With empathy, honesty, and humor, Orchestrating Change follows the fascinating story of Me2/Orchestra, the world’s only classical music organization created for people living with mental health conditions and their supporters.
Orchestrating Change, a moving new documentary that debuted on public television’s WORLD Channel (formerly PBS World) this fall, shines a spotlight on Me2/Orchestra—the world’s only classical music organization created for people living with mental health conditions and the people who support them.
“It’s so important to share the stories of people who are living successfully with mental illness, and not to wash over the difficult moments,” says Caroline Whiddon, Me2/Orchestra cofounder and executive director.
Filled with laughter, empathy, and efforts to maintain stability, the 90-minute film doesn’t shy away from those difficult moments. Orchestra members—including two who were hospitalized during the course of filming—are honest about their struggles living with bipolar disorder, schizophrenia, depression, anxiety, and addiction.
“In many ways it makes the film so much richer, and more empowering and inspiring,” says Margie Friedman, a Los Angeles–based producer who directed the documentary with fellow industry veteran Barbara Multer-Wellin.
“It shows the power of this community and how they support each other, but also how the musicians go through these episodes. They pick themselves up and know they will be welcomed back into this orchestra, no questions asked. They will move on and keep going.”
Whiddon and her husband, Ronald Braunstein, created Me2/Orchestra in 2011. Braunstein’s award-winning international conducting career was cut short by disruptive episodes of bipolar depression and mania. The upshot was a new direction for his musical talents, one that is having a positive impact around the world.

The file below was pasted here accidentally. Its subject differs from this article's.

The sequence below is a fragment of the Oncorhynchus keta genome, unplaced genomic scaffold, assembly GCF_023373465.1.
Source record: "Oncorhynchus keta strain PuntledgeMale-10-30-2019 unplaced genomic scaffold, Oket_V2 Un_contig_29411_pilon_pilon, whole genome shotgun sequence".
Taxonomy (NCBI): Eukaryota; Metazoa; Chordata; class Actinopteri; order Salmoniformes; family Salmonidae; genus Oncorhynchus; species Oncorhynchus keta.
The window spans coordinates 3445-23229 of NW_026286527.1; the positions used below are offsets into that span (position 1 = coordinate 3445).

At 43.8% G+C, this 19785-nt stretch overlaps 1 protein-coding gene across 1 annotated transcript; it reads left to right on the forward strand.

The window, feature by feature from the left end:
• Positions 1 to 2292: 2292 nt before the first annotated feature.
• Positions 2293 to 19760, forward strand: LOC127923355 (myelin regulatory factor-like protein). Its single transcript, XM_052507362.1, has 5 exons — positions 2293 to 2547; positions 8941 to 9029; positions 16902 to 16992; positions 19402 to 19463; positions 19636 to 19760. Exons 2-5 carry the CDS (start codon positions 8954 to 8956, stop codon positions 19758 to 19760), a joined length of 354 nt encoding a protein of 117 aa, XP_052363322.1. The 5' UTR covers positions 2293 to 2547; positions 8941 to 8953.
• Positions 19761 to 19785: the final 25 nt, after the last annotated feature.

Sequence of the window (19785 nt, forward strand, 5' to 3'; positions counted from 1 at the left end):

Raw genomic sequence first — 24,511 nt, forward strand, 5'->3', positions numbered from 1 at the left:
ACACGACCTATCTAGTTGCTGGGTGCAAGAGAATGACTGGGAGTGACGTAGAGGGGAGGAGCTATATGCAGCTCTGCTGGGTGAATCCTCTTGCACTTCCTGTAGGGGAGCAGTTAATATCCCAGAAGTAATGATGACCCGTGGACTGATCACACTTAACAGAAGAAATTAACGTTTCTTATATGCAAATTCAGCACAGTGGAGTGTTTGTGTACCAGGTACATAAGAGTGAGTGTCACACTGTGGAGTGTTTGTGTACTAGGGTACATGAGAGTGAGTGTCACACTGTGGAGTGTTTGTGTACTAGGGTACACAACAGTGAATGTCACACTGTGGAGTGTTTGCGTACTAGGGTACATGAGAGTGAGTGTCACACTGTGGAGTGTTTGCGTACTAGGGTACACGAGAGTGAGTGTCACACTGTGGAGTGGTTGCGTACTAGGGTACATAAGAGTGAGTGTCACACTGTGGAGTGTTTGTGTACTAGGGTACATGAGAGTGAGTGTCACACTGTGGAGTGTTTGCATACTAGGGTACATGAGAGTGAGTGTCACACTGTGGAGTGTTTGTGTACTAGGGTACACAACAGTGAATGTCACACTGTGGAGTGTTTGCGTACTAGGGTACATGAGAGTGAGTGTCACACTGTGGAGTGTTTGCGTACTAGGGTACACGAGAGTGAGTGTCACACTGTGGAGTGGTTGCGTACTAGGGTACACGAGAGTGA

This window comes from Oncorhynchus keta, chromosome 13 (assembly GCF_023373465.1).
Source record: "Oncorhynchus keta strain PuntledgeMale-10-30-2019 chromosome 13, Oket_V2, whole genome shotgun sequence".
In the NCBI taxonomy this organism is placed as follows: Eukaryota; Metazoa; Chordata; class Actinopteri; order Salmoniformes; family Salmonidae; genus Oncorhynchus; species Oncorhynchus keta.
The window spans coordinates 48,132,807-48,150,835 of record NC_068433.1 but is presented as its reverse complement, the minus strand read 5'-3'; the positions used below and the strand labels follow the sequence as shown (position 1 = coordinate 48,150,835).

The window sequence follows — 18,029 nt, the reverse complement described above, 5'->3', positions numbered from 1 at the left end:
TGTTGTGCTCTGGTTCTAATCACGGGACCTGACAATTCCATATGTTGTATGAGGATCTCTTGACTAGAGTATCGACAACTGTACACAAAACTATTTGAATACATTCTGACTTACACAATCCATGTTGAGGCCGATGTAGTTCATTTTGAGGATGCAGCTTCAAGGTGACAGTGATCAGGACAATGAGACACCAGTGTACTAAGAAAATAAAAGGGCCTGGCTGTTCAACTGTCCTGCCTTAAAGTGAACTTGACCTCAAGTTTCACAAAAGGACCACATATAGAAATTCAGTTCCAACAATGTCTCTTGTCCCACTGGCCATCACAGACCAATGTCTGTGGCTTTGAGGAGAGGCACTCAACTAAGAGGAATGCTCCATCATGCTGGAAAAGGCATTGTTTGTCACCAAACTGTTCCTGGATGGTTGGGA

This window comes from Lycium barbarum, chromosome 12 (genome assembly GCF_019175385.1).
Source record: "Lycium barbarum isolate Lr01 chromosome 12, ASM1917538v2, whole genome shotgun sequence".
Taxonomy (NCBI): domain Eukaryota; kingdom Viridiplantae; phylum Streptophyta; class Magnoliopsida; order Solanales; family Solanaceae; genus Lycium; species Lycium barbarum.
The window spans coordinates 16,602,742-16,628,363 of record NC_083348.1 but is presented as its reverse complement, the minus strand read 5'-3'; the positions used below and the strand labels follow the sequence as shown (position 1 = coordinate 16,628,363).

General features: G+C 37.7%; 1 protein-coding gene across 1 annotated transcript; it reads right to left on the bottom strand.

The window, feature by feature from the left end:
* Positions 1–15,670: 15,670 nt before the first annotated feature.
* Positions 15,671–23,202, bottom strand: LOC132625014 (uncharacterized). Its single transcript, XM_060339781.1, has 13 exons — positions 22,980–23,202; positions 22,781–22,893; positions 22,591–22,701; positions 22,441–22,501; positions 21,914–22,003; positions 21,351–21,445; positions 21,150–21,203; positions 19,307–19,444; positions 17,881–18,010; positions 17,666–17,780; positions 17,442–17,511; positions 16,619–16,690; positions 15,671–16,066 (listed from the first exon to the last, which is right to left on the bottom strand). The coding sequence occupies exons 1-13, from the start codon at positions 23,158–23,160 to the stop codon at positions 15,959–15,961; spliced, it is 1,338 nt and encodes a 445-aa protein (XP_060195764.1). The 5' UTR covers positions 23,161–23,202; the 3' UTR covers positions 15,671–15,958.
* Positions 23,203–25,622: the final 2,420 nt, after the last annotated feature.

Nearly 150 musicians now participate in Me2/Orchestra in either Burlington, Vermont, or Boston, where Whiddon and Braunstein live.
Affiliated music groups have formed throughout New England and in Portland, Oregon—and one is just starting up in Aarhus, Denmark. Expansion plans include chamber music ensembles in Pennsylvania, Georgia, and Maine.
“People are so inspired by seeing their peers who have mental illness making great music, and doing it in a way where they can be advocates for others,” says Whiddon, “They’re saying, ‘We want to do that as well.’”
Whiddon, who has a history of depression and anxiety, herself plays in the orchestra on “an old clunker of a French horn” held together in spots with duct tape.
Over two years of filming, Friedman and Multer-Wellin followed Braunstein’s dream of bringing together the Boston and Burlington performers for their first joint concert together—on the same stage where Braunstein conducted his last professional concert.
As Me2/Orchestra rehearses its way through Bach and Schubert and performs for commuters and juvenile offenders, viewers come to understand why this musical community is a lifeline for its members. It’s a safe space, a place where there is always trust and acceptance, starting with the fact that there is no audition process. All musical levels can participate.
Me2/Orchestra’s live performances in three states are underwritten by Sunovion Pharmaceuticals, which is also sponsoring Internet-based performances this season to extend the orchestra’s reach.
So, too, will Orchestrating Change. In addition to airing on WORLD and select PBS stations, mental health and other organizations around the country are sponsoring virtual screenings. Plans are in the works for future distribution at colleges and universities, high schools, and libraries. Home viewers can navigate to WORLD content through the PBS app.
Both of the documentary’s filmmakers are drawn to projects that have a social impact. Now more than ever, society needs stories of positive change and inclusion that spark honest conversations and eradicate stigma, says Friedman.
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